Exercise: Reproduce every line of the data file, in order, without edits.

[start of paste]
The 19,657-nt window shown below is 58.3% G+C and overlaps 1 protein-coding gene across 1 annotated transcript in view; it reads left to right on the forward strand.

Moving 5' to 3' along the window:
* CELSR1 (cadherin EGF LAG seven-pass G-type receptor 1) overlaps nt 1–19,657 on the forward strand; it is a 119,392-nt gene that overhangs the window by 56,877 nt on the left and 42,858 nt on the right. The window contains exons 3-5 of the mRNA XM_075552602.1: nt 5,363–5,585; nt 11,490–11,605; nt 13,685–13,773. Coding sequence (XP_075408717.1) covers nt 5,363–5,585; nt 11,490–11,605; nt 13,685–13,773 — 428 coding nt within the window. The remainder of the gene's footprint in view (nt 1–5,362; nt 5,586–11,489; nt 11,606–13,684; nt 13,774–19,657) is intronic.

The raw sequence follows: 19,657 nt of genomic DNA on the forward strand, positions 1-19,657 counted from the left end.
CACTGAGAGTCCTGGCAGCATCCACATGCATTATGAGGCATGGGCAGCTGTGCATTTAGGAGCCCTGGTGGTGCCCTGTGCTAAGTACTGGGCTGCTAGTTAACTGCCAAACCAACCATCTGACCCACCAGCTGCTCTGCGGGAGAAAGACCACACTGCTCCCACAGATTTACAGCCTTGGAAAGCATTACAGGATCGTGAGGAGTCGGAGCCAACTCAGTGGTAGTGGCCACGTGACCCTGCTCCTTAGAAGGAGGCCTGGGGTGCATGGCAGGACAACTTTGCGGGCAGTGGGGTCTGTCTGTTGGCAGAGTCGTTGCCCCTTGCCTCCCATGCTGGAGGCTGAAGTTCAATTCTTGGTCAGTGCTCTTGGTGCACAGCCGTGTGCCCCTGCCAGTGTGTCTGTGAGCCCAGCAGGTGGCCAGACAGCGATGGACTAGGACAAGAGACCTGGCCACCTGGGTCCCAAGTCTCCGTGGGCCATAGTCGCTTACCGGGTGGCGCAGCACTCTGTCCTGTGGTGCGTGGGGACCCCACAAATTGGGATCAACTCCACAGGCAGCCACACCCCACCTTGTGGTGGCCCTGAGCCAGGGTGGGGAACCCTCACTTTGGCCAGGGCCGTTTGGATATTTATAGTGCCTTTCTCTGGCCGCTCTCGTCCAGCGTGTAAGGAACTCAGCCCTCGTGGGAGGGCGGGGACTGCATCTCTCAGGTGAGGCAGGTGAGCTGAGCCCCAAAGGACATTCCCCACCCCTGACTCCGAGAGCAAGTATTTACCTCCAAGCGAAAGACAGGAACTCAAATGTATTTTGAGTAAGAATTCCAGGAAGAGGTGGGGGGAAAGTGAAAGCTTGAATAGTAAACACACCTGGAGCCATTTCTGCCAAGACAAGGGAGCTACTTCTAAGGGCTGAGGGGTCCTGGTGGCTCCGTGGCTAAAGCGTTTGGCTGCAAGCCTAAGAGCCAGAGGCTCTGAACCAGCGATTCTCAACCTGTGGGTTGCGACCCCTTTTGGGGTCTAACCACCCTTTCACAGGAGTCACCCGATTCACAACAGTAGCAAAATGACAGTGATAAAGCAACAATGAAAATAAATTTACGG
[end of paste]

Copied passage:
The 19,657-nt window shown below is 58.3% G+C and overlaps 1 protein-coding gene across 1 annotated transcript in view; it reads left to right on the forward strand.

Moving 5' to 3' along the window:
* CELSR1 (cadherin EGF LAG seven-pass G-type receptor 1) overlaps nt 1–19,657 on the forward strand; it is a 119,392-nt gene that overhangs the window by 56,877 nt on the left and 42,858 nt on the right. The window contains exons 3-5 of the mRNA XM_075552602.1: nt 5,363–5,585; nt 11,490–11,605; nt 13,685–13,773. Coding sequence (XP_075408717.1) covers nt 5,363–5,585; nt 11,490–11,605; nt 13,685–13,773 — 428 coding nt within the window. The remainder of the gene's footprint in view (nt 1–5,362; nt 5,586–11,489; nt 11,606–13,684; nt 13,774–19,657) is intronic.

The raw sequence follows: 19,657 nt of genomic DNA on the forward strand, positions 1-19,657 counted from the left end.
CACTGAGAGTCCTGGCAGCATCCACATGCATTATGAGGCATGGGCAGCTGTGCATTTAGGAGCCCTGGTGGTGCCCTGTGCTAAGTACTGGGCTGCTAGTTAACTGCCAAACCAACCATCTGACCCACCAGCTGCTCTGCGGGAGAAAGACCACACTGCTCCCACAGATTTACAGCCTTGGAAAGCATTACAGGATCGTGAGGAGTCGGAGCCAACTCAGTGGTAGTGGCCACGTGACCCTGCTCCTTAGAAGGAGGCCTGGGGTGCATGGCAGGACAACTTTGCGGGCAGTGGGGTCTGTCTGTTGGCAGAGTCGTTGCCCCTTGCCTCCCATGCTGGAGGCTGAAGTTCAATTCTTGGTCAGTGCTCTTGGTGCACAGCCGTGTGCCCCTGCCAGTGTGTCTGTGAGCCCAGCAGGTGGCCAGACAGCGATGGACTAGGACAAGAGACCTGGCCACCTGGGTCCCAAGTCTCCGTGGGCCATAGTCGCTTACCGGGTGGCGCAGCACTCTGTCCTGTGGTGCGTGGGGACCCCACAAATTGGGATCAACTCCACAGGCAGCCACACCCCACCTTGTGGTGGCCCTGAGCCAGGGTGGGGAACCCTCACTTTGGCCAGGGCCGTTTGGATATTTATAGTGCCTTTCTCTGGCCGCTCTCGTCCAGCGTGTAAGGAACTCAGCCCTCGTGGGAGGGCGGGGACTGCATCTCTCAGGTGAGGCAGGTGAGCTGAGCCCCAAAGGACATTCCCCACCCCTGACTCCGAGAGCAAGTATTTACCTCCAAGCGAAAGACAGGAACTCAAATGTATTTTGAGTAAGAATTCCAGGAAGAGGTGGGGGGAAAGTGAAAGCTTGAATAGTAAACACACCTGGAGCCATTTCTGCCAAGACAAGGGAGCTACTTCTAAGGGCTGAGGGGTCCTGGTGGCTCCGTGGCTAAAGCGTTTGGCTGCAAGCCTAAGAGCCAGAGGCTCTGAACCAGCGATTCTCAACCTGTGGGTTGCGACCCCTTTTGGGGTCTAACCACCCTTTCACAGGAGTCACCCGATTCACAACAGTAGCAAAATGACAGTGATAAAGCAACAATGAAAATAAATTTACGG